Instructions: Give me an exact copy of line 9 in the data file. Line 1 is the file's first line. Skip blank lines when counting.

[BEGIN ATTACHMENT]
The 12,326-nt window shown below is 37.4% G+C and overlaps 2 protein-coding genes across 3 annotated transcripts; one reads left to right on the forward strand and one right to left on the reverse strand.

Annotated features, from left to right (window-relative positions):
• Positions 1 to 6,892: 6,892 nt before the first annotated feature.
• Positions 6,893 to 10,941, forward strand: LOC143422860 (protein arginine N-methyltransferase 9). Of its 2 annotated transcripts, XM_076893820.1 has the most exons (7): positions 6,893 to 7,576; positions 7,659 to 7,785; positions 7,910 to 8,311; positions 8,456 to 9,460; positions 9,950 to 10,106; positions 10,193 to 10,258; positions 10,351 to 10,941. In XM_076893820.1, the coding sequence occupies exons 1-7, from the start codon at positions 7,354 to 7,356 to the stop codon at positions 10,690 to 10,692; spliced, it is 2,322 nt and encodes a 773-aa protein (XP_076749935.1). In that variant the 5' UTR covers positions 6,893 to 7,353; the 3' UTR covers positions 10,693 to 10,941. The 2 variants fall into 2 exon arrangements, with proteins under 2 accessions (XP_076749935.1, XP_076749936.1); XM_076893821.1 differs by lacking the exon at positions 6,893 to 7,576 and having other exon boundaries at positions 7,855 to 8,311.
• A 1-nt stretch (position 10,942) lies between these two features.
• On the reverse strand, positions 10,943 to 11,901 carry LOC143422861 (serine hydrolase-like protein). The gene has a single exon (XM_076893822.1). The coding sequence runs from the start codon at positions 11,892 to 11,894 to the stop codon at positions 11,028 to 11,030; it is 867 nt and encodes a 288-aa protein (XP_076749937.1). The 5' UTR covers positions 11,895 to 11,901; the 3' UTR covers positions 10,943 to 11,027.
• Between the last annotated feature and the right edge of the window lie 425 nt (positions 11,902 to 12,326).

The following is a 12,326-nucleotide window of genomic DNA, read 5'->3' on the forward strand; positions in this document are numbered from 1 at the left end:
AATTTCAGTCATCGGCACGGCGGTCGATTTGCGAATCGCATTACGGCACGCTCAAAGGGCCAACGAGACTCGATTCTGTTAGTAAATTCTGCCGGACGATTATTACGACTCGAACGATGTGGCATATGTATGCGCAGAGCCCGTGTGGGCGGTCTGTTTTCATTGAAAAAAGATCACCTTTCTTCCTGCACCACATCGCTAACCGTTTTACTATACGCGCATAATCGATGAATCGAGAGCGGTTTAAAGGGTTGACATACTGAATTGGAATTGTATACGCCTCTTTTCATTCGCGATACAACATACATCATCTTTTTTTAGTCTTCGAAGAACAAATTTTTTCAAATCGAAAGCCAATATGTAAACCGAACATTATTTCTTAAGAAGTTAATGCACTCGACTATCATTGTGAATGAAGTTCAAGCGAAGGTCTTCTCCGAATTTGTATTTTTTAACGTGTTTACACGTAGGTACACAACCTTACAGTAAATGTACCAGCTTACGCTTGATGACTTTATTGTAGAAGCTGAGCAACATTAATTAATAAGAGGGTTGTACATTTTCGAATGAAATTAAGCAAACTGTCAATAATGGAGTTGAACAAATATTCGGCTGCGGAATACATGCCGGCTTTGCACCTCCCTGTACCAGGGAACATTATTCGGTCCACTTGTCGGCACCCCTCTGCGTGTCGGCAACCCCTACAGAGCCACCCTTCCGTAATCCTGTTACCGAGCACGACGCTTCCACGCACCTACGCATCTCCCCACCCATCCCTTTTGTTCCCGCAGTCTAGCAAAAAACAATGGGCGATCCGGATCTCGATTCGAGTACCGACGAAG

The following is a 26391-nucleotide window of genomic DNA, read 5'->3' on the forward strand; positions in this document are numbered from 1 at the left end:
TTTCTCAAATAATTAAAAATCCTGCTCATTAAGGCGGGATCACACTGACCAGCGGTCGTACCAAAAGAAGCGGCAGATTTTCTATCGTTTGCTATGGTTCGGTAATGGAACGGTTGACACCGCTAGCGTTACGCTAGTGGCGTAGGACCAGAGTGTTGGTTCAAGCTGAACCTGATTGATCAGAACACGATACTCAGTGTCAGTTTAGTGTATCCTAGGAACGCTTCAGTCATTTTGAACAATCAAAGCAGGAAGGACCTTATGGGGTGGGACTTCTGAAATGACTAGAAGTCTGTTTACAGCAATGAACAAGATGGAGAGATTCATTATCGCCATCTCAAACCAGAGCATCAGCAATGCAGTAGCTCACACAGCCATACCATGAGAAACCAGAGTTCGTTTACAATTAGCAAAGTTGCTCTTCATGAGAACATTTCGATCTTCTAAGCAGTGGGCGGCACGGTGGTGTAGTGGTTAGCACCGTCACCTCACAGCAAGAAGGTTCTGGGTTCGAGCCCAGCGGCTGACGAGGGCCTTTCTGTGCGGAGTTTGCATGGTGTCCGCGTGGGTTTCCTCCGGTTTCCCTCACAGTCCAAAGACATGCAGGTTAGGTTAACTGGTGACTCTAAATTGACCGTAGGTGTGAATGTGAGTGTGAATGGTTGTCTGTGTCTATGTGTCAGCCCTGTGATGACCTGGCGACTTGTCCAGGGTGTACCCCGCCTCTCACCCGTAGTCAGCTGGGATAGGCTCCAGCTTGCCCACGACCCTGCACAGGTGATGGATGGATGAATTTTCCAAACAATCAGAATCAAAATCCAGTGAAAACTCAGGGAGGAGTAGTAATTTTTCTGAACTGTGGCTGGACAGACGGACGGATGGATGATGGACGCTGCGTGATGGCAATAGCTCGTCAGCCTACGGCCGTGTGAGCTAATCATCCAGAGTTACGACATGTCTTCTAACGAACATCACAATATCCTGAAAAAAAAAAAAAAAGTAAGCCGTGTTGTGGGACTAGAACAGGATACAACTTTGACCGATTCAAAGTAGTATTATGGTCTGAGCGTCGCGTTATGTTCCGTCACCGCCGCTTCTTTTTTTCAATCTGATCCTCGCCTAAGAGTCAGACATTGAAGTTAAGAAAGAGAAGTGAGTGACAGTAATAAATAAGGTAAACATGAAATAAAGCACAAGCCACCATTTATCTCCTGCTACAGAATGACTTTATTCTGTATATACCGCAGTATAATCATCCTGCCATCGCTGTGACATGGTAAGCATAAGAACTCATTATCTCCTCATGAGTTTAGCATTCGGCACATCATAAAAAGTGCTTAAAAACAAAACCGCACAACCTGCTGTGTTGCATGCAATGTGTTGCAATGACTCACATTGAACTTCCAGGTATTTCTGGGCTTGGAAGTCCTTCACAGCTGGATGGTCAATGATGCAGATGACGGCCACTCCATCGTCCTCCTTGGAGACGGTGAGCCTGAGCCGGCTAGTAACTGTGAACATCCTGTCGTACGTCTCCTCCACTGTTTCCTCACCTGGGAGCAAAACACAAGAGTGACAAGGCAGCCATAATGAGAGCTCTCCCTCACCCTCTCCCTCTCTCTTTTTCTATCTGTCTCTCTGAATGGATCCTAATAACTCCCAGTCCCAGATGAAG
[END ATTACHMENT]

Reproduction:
AATTTCAGTCATCGGCACGGCGGTCGATTTGCGAATCGCATTACGGCACGCTCAAAGGGCCAACGAGACTCGATTCTGTTAGTAAATTCTGCCGGACGATTATTACGACTCGAACGATGTGGCATATGTATGCGCAGAGCCCGTGTGGGCGGTCTGTTTTCATTGAAAAAAGATCACCTTTCTTCCTGCACCACATCGCTAACCGTTTTACTATACGCGCATAATCGATGAATCGAGAGCGGTTTAAAGGGTTGACATACTGAATTGGAATTGTATACGCCTCTTTTCATTCGCGATACAACATACATCATCTTTTTTTAGTCTTCGAAGAACAAATTTTTTCAAATCGAAAGCCAATATGTAAACCGAACATTATTTCTTAAGAAGTTAATGCACTCGACTATCATTGTGAATGAAGTTCAAGCGAAGGTCTTCTCCGAATTTGTATTTTTTAACGTGTTTACACGTAGGTACACAACCTTACAGTAAATGTACCAGCTTACGCTTGATGACTTTATTGTAGAAGCTGAGCAACATTAATTAATAAGAGGGTTGTACATTTTCGAATGAAATTAAGCAAACTGTCAATAATGGAGTTGAACAAATATTCGGCTGCGGAATACATGCCGGCTTTGCACCTCCCTGTACCAGGGAACATTATTCGGTCCACTTGTCGGCACCCCTCTGCGTGTCGGCAACCCCTACAGAGCCACCCTTCCGTAATCCTGTTACCGAGCACGACGCTTCCACGCACCTACGCATCTCCCCACCCATCCCTTTTGTTCCCGCAGTCTAGCAAAAAACAATGGGCGATCCGGATCTCGATTCGAGTACCGACGAAG